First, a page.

Nine Concordia University students from three U.S. campuses who were taking part in an archeological excavation in Israel have left the country because of rocket blasts in Tiberias — seven miles across the Sea of Galilee from where the students were working.
The students were among a group of 30 who left the United States July 2 for a four-week archeological excavation led by Dr. Mark Schuler, a professor of theology at Concordia, St. Paul. The group was working at an excavation begun in 1999 of the Byzantine city of Hippos at Kibbutz Ein Gev on the Sea of Galilee.
Following three rocket blasts on July 15, the students were evacuated to Jerusalem, then Tel Aviv. As of July 17, all nine students had secured flights to the United States and at least one already had arrived stateside. All were expected to leave Israel no later than July 19.
Evacuee Andrea Chandler of Fort Collins, Colo., and a senior art student at Concordia, St. Paul, said the group could see Tiberias from where they were and there were times she felt “a little nervous … because of being able to hear artillery and planes constantly.”
Chandler, 21, answered questions from Reporter about her ordeal via e-mail while waiting for her flight July 17 at Ben Gurion Airport in Tel Aviv.
“It’s amazing to think of how long this [conflict] has been going on,” Chandler said. “One of my thoughts has been that I came to see the land where Jesus came, and while here, I also experienced part of the reason He had to come.”
She described the situation as both sad and scary.
“For us, the danger got too close and our professor decided to evacuate us,” she said. “We leave the country and go home to the safety of American soil. But for the people here, there is no evacuation. They are home. And it’s not safe for them.”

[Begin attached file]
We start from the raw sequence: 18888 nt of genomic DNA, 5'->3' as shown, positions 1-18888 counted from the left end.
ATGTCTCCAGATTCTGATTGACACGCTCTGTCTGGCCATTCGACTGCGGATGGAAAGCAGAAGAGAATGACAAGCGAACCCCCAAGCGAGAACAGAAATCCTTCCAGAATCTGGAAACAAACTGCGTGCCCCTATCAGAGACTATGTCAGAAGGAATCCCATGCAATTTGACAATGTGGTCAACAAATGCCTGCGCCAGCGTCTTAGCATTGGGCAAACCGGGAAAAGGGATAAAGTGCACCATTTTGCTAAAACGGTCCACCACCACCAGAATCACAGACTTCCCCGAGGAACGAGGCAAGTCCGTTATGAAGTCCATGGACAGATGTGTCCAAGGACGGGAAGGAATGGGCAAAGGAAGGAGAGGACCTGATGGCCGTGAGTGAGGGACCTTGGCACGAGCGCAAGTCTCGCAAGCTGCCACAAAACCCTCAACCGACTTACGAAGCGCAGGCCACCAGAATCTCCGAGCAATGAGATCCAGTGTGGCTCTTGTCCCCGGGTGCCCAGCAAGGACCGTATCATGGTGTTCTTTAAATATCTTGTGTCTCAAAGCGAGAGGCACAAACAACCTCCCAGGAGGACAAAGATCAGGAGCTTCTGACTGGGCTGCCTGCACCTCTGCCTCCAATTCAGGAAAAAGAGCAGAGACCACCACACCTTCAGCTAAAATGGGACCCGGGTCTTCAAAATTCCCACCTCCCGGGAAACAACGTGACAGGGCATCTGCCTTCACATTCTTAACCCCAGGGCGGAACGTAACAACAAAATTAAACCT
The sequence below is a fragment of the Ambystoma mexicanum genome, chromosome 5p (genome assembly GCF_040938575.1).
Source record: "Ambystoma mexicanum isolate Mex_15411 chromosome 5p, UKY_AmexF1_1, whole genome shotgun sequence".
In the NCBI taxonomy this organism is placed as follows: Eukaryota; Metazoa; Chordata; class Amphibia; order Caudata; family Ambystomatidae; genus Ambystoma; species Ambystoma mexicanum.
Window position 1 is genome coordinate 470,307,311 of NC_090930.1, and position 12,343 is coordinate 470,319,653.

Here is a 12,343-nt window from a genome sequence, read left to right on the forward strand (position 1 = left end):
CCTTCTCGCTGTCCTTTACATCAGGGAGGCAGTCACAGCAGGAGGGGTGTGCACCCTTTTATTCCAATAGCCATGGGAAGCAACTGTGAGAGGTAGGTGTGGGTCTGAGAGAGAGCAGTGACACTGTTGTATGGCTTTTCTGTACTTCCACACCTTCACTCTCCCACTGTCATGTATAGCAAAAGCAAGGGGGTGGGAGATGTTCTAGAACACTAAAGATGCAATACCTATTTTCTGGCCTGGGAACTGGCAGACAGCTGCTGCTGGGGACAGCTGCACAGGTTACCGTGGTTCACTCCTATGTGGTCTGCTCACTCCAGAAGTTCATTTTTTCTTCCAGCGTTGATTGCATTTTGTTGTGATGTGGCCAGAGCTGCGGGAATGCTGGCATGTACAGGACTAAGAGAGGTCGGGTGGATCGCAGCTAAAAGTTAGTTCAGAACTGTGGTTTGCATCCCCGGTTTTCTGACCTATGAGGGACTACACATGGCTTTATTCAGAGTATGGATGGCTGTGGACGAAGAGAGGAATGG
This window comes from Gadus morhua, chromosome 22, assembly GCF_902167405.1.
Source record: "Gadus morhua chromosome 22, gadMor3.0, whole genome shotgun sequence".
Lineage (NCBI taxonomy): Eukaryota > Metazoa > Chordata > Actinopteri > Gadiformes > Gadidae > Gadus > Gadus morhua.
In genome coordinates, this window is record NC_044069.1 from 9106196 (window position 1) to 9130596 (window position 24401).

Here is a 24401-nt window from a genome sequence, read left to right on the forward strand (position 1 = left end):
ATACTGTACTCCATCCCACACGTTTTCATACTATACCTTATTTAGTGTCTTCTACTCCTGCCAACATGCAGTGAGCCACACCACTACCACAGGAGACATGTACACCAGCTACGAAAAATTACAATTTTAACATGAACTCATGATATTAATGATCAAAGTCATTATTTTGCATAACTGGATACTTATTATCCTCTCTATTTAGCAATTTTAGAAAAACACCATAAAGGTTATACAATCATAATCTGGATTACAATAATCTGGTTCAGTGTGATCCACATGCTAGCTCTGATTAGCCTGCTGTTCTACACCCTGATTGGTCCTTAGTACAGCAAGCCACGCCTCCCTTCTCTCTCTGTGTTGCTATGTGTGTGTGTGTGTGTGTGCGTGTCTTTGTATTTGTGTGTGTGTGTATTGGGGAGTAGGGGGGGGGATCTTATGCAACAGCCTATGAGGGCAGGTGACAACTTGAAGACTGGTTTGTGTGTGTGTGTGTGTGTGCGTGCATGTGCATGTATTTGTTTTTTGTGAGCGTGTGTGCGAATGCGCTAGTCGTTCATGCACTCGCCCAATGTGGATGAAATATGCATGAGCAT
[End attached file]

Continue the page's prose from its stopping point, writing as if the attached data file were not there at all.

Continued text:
When the rockets hit Tiberias, the local people “continued swimming on our side of the lake,” Chandler said. “Kids were outside playing, because what else could they do?”
“There is a lot of irony in this country — God’s promised land so full of hatred, tension and war [yet] signs everywhere saying ‘Peace be with you’ in a place that is far from being defined as peaceful.”
Even though she and the other students only stayed for two of the four-week excavation, “it was an amazing two weeks,” Chandler said. “There is so much I learned … that I don’t regret coming at all.” She said she would like to return someday.
Another evacuee, Cameron Heiliger, a senior at Concordia, St. Paul, from Billings, Mont., said he and others from the excavation had been shopping in Tiberias the day before the city was shelled. Eating lunch the next day back at the excavation site, he could hear the explosions, he told Reporter via e-mail from Tel Aviv.
“I never felt in danger at the dig site or at the kibbutz where we stayed,” Heiliger said.
But the experience has made the conflict more real for him. “Being over here has shed new light on the situation and has given it a ‘face,'” he said. “That face is the people with whom we lived on the kibbutz and those in Tiberias who were shopping.”
Concordia Professor Schuler, his wife, Rhoda, and other non-student members of the excavation team have elected to remain in Israel with hopes of completing the excavation term.
Those evacuated were from three schools:
- Concordia University, Ann Arbor, Mich. — Rachel Roeske, an archaeology major.
- Concordia University, St. Paul, Minn. — Amanda Bundy, a pre-deaconess student; Andrea Chandler, an art student; Kody Dougan, a DCE student; Cameron Heiliger, a history major; Jessica Meyer, a theology major; and Stephanie Randolph, a recent graduate.
- Concordia University Wisconsin, Mequon — Tabitha Cook and Kristina Neumann, both history majors.
Posted July 17, 2006